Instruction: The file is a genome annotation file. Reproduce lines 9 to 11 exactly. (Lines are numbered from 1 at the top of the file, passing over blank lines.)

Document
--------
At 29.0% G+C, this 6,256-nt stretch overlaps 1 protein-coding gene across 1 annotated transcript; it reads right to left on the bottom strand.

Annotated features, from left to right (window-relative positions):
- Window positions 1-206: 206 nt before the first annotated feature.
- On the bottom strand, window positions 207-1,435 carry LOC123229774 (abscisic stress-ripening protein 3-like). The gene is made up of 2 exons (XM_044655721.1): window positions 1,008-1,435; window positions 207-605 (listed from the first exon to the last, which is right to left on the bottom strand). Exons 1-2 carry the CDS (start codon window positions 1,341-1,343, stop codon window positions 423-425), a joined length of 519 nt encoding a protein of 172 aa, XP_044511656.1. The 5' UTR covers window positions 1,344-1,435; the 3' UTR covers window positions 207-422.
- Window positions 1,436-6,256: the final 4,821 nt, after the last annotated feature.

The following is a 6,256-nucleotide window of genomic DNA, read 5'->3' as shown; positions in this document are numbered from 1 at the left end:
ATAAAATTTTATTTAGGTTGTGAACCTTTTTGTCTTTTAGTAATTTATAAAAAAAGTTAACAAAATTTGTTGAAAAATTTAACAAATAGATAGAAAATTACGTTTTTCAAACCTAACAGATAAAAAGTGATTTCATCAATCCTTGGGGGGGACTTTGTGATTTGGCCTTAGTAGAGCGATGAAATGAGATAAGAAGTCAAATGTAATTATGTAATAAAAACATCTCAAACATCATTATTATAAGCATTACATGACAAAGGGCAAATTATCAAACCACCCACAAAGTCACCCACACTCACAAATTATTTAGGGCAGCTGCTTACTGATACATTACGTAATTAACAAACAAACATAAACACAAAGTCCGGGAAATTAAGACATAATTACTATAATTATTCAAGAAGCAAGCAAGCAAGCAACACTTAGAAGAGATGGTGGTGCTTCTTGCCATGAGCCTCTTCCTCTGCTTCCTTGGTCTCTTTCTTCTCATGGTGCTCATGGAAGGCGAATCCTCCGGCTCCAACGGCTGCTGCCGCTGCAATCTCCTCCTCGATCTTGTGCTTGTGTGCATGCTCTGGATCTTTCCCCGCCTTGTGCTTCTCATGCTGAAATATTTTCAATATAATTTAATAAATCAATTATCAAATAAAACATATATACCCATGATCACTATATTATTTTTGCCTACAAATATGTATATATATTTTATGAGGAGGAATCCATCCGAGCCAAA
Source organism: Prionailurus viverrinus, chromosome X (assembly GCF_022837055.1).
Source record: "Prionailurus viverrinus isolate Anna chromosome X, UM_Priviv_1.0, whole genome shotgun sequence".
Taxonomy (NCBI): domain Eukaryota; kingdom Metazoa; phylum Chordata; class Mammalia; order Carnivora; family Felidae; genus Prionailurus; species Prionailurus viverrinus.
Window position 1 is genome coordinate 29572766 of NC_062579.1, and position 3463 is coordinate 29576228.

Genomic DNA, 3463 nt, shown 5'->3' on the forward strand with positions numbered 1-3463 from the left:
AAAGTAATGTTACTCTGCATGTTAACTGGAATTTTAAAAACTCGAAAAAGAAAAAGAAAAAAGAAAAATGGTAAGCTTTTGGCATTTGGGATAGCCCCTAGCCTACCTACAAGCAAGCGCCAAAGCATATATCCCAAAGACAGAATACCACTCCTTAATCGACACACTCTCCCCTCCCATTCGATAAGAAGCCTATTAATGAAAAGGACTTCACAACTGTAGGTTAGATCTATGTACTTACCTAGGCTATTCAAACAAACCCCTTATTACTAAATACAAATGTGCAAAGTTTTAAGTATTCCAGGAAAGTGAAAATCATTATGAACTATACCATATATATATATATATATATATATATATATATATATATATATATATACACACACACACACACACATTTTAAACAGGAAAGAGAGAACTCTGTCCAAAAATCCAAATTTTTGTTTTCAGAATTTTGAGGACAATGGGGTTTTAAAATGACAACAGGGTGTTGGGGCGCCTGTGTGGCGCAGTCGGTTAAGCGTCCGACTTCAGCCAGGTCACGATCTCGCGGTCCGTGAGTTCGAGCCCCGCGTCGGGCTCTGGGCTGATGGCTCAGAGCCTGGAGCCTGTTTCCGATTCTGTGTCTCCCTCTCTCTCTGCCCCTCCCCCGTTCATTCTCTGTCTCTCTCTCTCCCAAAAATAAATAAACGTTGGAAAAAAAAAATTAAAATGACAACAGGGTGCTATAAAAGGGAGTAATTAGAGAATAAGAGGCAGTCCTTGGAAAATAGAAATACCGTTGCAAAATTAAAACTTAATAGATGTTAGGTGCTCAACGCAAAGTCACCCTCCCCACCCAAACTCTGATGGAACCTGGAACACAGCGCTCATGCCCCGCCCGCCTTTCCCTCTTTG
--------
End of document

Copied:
Source record: "Prionailurus viverrinus isolate Anna chromosome X, UM_Priviv_1.0, whole genome shotgun sequence".
Taxonomy (NCBI): domain Eukaryota; kingdom Metazoa; phylum Chordata; class Mammalia; order Carnivora; family Felidae; genus Prionailurus; species Prionailurus viverrinus.
Window position 1 is genome coordinate 29572766 of NC_062579.1, and position 3463 is coordinate 29576228.